One way to help kids adjust to a new school is to talk them through that first day. Discuss with them what to expect and remind them that the ‘newness’ of it won’t last forever. Usually teachers assign a buddy to a new student so it might not be as scary as they think. If your child is nervous about what to tell people about why they moved, help them by preparing a bit of a script. “My mom got a new job so we moved to be closer to it” or “my parents are living in different houses and our old house was too big” are both safe ways to explain, without having to share all the details.

Be sure to tell the teacher a little bit about your circumstance so he/she can keep an extra close eye on your child.

Even though inside you may be stressing about how they will do on that first day, don’t let that angst show. Give them empathy but then keep them focused on the positive: “I know this isn’t easy but remember when you went to camp and you were really nervous? By the end of the week, you didn’t want to come home.” Remind your child of a time they dealt with a new challenge or situation. That will give them more confidence to face a new school. The bottom line is that when parents demonstrate confidence in their children, children often model or ‘rise up’ to that very behaviour.

Is moving schools easy? No.

But at the end of the day, life is always changing and you can help your kids grow and develop by fostering and modeling a positive outlook. When you tell your children that you believe in them, that’s a life lesson they’ll keep with them forever.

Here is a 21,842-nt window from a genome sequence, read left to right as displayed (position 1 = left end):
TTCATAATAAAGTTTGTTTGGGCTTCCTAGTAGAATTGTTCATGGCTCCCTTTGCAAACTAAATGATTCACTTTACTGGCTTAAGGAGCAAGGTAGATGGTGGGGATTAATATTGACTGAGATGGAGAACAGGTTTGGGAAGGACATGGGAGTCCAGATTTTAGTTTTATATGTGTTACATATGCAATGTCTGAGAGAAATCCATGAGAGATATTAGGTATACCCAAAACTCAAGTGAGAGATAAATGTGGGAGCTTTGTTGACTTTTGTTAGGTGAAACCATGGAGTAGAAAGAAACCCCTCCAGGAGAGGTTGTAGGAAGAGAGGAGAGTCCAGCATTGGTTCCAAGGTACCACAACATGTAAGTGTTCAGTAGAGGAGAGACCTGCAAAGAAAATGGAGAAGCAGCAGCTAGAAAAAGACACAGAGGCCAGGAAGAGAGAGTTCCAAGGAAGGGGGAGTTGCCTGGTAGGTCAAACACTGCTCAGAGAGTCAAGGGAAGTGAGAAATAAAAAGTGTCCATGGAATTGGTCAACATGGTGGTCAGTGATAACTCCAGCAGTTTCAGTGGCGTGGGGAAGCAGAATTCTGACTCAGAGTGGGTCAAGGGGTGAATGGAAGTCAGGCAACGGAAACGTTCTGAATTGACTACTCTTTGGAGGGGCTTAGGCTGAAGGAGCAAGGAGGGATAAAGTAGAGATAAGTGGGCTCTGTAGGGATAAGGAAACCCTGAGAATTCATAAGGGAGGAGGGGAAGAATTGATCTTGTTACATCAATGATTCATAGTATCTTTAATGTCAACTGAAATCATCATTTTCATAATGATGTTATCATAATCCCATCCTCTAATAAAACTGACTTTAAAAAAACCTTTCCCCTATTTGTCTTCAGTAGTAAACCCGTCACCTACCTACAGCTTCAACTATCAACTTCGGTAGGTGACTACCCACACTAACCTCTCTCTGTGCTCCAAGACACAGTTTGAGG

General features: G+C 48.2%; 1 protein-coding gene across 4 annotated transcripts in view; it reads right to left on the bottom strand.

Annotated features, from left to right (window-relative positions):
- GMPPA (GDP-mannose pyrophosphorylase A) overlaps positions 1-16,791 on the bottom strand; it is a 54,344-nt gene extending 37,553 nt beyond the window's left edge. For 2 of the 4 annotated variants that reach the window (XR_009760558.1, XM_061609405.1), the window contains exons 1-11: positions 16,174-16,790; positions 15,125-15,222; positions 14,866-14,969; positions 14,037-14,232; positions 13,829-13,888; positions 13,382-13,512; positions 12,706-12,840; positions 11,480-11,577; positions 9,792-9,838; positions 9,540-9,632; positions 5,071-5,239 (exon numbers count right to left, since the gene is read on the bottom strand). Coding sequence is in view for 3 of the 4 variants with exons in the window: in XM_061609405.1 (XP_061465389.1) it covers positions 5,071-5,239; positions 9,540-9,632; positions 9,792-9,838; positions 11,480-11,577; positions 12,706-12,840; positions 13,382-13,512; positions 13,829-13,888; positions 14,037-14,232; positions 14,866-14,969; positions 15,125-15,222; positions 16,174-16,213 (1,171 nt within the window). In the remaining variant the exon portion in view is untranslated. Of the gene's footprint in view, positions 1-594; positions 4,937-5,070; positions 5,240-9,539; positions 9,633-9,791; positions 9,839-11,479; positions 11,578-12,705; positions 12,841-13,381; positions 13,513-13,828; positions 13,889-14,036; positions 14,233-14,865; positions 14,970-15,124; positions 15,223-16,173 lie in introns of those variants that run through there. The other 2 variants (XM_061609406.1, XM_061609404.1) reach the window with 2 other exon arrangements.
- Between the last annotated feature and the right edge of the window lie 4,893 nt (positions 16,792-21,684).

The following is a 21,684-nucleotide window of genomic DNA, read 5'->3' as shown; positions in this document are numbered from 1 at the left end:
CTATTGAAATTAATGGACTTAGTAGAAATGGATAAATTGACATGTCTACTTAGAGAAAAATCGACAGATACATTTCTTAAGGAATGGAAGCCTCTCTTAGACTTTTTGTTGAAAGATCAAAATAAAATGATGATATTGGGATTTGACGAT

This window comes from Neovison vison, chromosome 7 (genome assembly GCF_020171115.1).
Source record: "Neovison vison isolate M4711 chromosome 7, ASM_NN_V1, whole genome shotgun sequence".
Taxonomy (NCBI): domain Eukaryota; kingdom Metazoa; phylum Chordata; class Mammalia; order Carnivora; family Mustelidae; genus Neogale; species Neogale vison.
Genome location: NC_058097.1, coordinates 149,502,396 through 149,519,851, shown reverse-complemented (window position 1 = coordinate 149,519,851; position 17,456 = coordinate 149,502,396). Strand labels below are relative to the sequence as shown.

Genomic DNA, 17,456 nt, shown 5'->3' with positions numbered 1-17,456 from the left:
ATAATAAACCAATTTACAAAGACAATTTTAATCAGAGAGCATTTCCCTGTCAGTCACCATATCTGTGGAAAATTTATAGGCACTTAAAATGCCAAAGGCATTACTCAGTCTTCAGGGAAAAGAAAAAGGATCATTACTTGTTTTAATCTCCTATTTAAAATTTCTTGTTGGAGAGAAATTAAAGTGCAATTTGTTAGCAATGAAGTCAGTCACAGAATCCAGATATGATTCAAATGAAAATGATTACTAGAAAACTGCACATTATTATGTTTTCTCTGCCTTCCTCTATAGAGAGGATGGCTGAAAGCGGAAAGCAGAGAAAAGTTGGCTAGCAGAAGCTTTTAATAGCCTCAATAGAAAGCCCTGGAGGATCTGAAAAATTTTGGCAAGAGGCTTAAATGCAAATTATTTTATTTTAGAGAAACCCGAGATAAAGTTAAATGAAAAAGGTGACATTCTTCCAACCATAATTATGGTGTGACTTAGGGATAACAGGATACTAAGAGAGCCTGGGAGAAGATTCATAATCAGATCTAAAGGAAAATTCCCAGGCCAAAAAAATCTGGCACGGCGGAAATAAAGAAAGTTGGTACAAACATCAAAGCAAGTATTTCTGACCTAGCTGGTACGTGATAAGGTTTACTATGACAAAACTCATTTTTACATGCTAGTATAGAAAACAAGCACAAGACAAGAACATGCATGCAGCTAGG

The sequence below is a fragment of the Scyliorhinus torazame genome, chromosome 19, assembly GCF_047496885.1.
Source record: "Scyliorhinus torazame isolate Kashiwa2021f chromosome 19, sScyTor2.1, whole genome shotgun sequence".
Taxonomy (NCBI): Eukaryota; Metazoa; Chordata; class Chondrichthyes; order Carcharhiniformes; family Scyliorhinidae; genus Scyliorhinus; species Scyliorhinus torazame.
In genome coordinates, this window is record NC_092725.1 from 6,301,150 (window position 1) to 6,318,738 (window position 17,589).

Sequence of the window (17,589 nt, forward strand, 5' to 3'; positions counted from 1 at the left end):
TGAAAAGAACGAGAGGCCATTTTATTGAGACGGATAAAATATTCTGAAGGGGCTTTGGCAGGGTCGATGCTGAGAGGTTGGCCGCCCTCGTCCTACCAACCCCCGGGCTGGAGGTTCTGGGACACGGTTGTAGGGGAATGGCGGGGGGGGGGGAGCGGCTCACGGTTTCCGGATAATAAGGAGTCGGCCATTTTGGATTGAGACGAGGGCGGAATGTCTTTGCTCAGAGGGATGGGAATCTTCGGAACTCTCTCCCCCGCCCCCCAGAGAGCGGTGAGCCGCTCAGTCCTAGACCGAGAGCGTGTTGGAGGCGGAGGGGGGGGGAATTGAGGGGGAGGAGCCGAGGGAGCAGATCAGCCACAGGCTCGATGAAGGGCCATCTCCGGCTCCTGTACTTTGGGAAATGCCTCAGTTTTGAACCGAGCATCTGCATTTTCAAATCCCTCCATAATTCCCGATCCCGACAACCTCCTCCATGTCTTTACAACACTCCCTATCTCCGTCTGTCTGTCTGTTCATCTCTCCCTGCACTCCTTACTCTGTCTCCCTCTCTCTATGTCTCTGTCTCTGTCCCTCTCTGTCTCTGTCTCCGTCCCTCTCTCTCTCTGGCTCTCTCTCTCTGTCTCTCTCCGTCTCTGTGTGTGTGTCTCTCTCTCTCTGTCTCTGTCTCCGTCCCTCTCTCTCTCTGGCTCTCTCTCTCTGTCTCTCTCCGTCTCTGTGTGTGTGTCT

Helping your children cope with changes during divorce – Part Two: Downsizing can be difficult


When facing a downsize of living arrangements or a reduction in income, remember that kids will role model our attitudes about money and things. A friend of mine once said: “are you a stuff person or an experience person?”

From 20 yrs in the classroom, my experience is that although kids may seem to be attached to material things, what they really love and crave is your time. And that doesn’t cost anything. Sure you may not be able to offer all the newest toys and gadgets; and dinners out might be few and far between during this transition phase; but believe me, your children will remember the time you spend with them and the things you do with them more than any new iToy. You only have to reflect on your own childhood to know that it’s the special connection time you had with family that you remember most, not the Christmas gift when you were 12.

How can you prepare children for ‘two homes’? You can help your children sort out their things, so they can decide what will go to each parent’s home. Try not to make them feel guilty if they want a certain item at the other parent’s house. Remember these toys, decorations, teddy bears belong to the ‘children’- not you. A general rule is that if it was given by grandpa on dad’s side, it might be best to take it to dad’s house. But remember nobody wants a gift that comes with strings.